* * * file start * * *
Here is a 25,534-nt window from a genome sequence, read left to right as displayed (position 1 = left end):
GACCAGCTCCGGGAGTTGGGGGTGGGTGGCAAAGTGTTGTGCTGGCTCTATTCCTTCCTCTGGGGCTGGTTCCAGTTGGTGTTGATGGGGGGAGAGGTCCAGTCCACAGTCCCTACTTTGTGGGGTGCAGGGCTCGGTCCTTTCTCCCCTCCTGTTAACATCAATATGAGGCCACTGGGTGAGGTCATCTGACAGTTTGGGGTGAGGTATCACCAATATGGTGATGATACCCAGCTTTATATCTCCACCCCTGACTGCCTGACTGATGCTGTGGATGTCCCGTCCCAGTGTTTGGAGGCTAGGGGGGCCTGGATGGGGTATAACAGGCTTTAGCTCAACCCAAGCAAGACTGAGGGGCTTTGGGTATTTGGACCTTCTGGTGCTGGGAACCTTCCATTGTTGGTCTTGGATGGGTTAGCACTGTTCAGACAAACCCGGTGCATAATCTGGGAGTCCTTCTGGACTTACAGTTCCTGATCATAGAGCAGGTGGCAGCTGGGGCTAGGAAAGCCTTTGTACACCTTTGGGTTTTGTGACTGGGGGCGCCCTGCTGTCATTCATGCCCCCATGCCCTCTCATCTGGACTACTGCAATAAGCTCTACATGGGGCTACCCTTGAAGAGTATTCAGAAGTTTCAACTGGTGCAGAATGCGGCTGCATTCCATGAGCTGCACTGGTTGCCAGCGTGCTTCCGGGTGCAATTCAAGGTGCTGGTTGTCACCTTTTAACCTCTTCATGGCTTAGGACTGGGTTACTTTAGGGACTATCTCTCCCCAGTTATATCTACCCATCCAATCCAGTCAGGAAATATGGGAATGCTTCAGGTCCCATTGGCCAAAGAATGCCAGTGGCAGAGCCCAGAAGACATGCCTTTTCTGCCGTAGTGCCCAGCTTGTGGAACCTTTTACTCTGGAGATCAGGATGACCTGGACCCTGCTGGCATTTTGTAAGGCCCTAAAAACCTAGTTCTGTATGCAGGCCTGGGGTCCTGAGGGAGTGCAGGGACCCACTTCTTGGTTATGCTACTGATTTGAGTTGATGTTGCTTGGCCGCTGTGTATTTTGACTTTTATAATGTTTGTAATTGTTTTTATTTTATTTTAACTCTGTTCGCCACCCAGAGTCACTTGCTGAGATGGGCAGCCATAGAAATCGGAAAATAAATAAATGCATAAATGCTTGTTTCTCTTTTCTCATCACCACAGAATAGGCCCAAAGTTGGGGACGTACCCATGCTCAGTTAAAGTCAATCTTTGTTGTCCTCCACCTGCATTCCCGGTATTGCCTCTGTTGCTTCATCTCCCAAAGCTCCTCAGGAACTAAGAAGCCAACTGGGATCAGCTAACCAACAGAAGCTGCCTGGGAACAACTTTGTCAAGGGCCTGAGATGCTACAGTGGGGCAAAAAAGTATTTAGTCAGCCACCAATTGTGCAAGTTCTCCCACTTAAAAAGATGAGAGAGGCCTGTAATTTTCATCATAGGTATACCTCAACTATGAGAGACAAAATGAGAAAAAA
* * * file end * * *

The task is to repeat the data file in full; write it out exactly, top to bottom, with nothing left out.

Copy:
Here is a 25,534-nt window from a genome sequence, read left to right as displayed (position 1 = left end):
GACCAGCTCCGGGAGTTGGGGGTGGGTGGCAAAGTGTTGTGCTGGCTCTATTCCTTCCTCTGGGGCTGGTTCCAGTTGGTGTTGATGGGGGGAGAGGTCCAGTCCACAGTCCCTACTTTGTGGGGTGCAGGGCTCGGTCCTTTCTCCCCTCCTGTTAACATCAATATGAGGCCACTGGGTGAGGTCATCTGACAGTTTGGGGTGAGGTATCACCAATATGGTGATGATACCCAGCTTTATATCTCCACCCCTGACTGCCTGACTGATGCTGTGGATGTCCCGTCCCAGTGTTTGGAGGCTAGGGGGGCCTGGATGGGGTATAACAGGCTTTAGCTCAACCCAAGCAAGACTGAGGGGCTTTGGGTATTTGGACCTTCTGGTGCTGGGAACCTTCCATTGTTGGTCTTGGATGGGTTAGCACTGTTCAGACAAACCCGGTGCATAATCTGGGAGTCCTTCTGGACTTACAGTTCCTGATCATAGAGCAGGTGGCAGCTGGGGCTAGGAAAGCCTTTGTACACCTTTGGGTTTTGTGACTGGGGGCGCCCTGCTGTCATTCATGCCCCCATGCCCTCTCATCTGGACTACTGCAATAAGCTCTACATGGGGCTACCCTTGAAGAGTATTCAGAAGTTTCAACTGGTGCAGAATGCGGCTGCATTCCATGAGCTGCACTGGTTGCCAGCGTGCTTCCGGGTGCAATTCAAGGTGCTGGTTGTCACCTTTTAACCTCTTCATGGCTTAGGACTGGGTTACTTTAGGGACTATCTCTCCCCAGTTATATCTACCCATCCAATCCAGTCAGGAAATATGGGAATGCTTCAGGTCCCATTGGCCAAAGAATGCCAGTGGCAGAGCCCAGAAGACATGCCTTTTCTGCCGTAGTGCCCAGCTTGTGGAACCTTTTACTCTGGAGATCAGGATGACCTGGACCCTGCTGGCATTTTGTAAGGCCCTAAAAACCTAGTTCTGTATGCAGGCCTGGGGTCCTGAGGGAGTGCAGGGACCCACTTCTTGGTTATGCTACTGATTTGAGTTGATGTTGCTTGGCCGCTGTGTATTTTGACTTTTATAATGTTTGTAATTGTTTTTATTTTATTTTAACTCTGTTCGCCACCCAGAGTCACTTGCTGAGATGGGCAGCCATAGAAATCGGAAAATAAATAAATGCATAAATGCTTGTTTCTCTTTTCTCATCACCACAGAATAGGCCCAAAGTTGGGGACGTACCCATGCTCAGTTAAAGTCAATCTTTGTTGTCCTCCACCTGCATTCCCGGTATTGCCTCTGTTGCTTCATCTCCCAAAGCTCCTCAGGAACTAAGAAGCCAACTGGGATCAGCTAACCAACAGAAGCTGCCTGGGAACAACTTTGTCAAGGGCCTGAGATGCTACAGTGGGGCAAAAAAGTATTTAGTCAGCCACCAATTGTGCAAGTTCTCCCACTTAAAAAGATGAGAGAGGCCTGTAATTTTCATCATAGGTATACCTCAACTATGAGAGACAAAATGAGAAAAAA